BA shares fall as strike costs climb to pounds 125m - Business - News - The Independent

BA shares fall as strike costs climb to pounds 125m

The British Airways cabin crew strike last month cost the airline pounds 125m, wiping out more than half the savings it expects to achieve this year from its pounds 1bn business efficiency programme, it emerged yesterday.

BA also warned the strong pound could knock a further pounds 200m off profits. Alongside a 28 per cent drop in operating profits for the first quarter, the news sent BA shares skidding down 30p to 610p, making them the worst performer in the FTSE 100 index.

The costs of the three-day stoppage in July are far higher than expected. Analysts had pencilled in losses of pounds 40m-pounds 100m. But BA said it was still feeling the effects of the dispute. Although no further stoppages are planned and unions and management have resumed talks on how to achieve the pounds 42m cost savings BA is seeking, sickness levels among the 12,000 cabin crew staff are still 50 per cent above normal levels. About 900 staff are off sick - 350 more than BA would expect at this time of year.

BA's chief executive, Bob Ayling, who was heavily criticised for the airline's tactics during the strike, would not comment on the progress in the talks but said he was optimistic that the difficulties between the two sides could be resolved. "We can ill-afford a costly dispute of this sort. I very much hope we can win the hearts and minds of employees and customers of the need for efficiency changes which are essential for the future," he added.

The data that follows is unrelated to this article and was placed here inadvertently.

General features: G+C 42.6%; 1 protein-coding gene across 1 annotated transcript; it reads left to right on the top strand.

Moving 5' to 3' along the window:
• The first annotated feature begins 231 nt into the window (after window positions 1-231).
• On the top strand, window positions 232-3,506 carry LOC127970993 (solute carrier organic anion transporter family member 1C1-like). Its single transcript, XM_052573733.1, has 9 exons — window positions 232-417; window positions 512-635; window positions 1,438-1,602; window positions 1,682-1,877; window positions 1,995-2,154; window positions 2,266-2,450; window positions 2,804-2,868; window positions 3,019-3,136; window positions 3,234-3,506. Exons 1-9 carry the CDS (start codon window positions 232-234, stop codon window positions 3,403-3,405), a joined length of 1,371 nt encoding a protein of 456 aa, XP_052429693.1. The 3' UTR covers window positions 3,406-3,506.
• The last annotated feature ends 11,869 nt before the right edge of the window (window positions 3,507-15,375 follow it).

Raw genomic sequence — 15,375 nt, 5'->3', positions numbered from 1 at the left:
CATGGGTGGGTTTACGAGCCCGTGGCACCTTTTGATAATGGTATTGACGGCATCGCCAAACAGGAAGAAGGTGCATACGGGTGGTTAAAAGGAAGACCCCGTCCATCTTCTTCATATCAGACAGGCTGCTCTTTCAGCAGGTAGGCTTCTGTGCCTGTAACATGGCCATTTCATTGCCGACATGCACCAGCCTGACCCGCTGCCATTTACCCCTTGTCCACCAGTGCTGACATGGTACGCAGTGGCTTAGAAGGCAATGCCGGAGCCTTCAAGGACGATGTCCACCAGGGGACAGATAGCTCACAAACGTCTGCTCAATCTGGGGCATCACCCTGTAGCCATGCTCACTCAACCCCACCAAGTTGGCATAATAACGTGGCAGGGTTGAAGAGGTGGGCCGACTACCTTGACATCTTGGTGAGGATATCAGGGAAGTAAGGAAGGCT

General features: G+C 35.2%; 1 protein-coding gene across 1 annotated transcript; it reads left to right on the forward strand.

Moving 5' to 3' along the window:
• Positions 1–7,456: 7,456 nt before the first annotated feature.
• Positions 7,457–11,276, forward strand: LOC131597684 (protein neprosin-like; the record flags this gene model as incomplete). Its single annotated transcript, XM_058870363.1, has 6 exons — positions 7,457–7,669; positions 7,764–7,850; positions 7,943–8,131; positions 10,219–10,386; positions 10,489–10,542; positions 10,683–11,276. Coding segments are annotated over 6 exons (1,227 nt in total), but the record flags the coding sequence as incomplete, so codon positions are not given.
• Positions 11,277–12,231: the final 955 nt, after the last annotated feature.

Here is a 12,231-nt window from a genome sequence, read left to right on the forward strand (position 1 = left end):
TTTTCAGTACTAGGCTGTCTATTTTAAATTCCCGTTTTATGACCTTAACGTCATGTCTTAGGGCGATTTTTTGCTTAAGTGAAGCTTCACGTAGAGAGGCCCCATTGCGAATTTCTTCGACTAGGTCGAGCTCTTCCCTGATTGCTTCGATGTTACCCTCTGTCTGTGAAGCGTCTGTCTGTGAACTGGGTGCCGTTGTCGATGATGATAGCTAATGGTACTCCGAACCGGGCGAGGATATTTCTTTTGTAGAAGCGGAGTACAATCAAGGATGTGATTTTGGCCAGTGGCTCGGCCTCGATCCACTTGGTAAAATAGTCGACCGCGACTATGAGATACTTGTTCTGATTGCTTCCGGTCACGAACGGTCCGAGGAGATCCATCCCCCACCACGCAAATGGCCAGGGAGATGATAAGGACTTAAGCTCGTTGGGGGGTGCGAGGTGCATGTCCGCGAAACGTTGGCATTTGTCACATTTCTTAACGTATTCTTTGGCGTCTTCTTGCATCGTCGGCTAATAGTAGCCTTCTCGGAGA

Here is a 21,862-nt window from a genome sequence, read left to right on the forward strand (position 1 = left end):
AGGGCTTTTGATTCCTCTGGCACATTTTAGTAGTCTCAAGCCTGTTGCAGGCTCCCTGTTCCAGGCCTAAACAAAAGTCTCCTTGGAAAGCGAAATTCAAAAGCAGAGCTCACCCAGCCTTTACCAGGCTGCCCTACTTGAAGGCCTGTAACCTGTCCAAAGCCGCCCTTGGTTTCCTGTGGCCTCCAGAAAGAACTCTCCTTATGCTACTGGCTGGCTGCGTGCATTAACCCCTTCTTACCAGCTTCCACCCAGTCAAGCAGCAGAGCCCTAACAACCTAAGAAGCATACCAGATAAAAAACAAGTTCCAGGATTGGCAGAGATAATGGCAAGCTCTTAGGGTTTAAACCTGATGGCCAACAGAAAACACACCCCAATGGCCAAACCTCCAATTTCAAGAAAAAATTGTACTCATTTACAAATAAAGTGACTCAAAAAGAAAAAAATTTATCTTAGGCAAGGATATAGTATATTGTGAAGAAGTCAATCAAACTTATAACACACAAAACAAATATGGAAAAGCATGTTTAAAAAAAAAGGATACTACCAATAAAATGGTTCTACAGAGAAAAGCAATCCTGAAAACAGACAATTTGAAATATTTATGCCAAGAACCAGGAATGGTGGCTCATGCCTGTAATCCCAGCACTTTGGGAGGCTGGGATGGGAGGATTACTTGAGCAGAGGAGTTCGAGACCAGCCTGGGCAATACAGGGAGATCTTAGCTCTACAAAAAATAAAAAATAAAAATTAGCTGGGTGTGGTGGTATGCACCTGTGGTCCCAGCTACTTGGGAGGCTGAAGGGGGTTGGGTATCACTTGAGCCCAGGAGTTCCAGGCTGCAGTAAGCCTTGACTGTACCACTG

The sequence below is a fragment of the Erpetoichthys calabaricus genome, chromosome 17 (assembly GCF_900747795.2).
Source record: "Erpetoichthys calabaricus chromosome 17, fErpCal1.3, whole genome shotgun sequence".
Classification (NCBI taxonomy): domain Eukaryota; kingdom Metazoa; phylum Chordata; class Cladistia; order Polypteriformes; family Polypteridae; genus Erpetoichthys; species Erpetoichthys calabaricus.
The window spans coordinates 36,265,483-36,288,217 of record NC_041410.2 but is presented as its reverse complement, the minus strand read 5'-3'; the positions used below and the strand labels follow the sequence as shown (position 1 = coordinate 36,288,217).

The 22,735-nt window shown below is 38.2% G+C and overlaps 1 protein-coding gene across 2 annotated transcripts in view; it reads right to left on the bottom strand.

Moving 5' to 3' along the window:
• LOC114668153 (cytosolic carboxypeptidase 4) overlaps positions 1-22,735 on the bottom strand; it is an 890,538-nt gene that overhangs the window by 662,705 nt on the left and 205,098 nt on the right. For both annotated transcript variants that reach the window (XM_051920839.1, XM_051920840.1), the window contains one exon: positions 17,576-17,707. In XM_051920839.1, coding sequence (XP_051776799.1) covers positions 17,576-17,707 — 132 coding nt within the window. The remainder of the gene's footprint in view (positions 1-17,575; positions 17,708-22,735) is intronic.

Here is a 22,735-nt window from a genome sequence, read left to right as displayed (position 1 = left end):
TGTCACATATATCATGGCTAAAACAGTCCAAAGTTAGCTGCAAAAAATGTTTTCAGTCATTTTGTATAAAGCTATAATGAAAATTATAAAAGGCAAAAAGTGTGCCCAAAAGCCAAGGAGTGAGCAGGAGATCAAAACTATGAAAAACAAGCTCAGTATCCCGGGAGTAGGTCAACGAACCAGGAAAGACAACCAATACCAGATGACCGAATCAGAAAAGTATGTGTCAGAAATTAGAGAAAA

BA expects benefits from the programme to exceed pounds 200m this year and reach pounds 1bn by the end of the decade.

Operating profits in the period from April to June were pounds 140m compared with pounds 195m last year. BA said that the overall impact of the strong pound had been to cut profits by pounds 77m in the three months.

At the pre-tax level, profits were up by 47 per cent to pounds 220m due to the one-off pounds 130m gain from the sale of BA's stake in US Airways, its former transatlantic partner.

The strength of sterling contributed to a 6.3 per cent fall in operating margins and a 2.4 per cent decline in passenger yields - the amount earned per kilometre flown.

Mr Ayling said that excluding the impact of the strong pound and the pounds 15m of strike-related costs during the quarter, the underlying growth in profits was 21 per cent. However, he added: "These figures show that we were right to put in place the restructuring plan. The airline industry remains very competitive."

The plan is to remove some 5,000 staff from the payroll through the sale and outsourcing of some businesses but to recruit an equal number in areas such as customer service.

Compared with a year ago BA is employing 2,200 more people, leading to a 3.8 per cent increase in employee costs to pounds 572m. But productivity improved 6.2 per cent in the quarter.

Sir Colin Marshall, chairman, said BA still hoped to receive regulatory approval from London, Brussels and Washington for the alliance with American Airlines. It has in effect set a deadline of this November for clearance. Even if the tie-up is approved by then, it is not expected to be able to launch the alliance until next summer.

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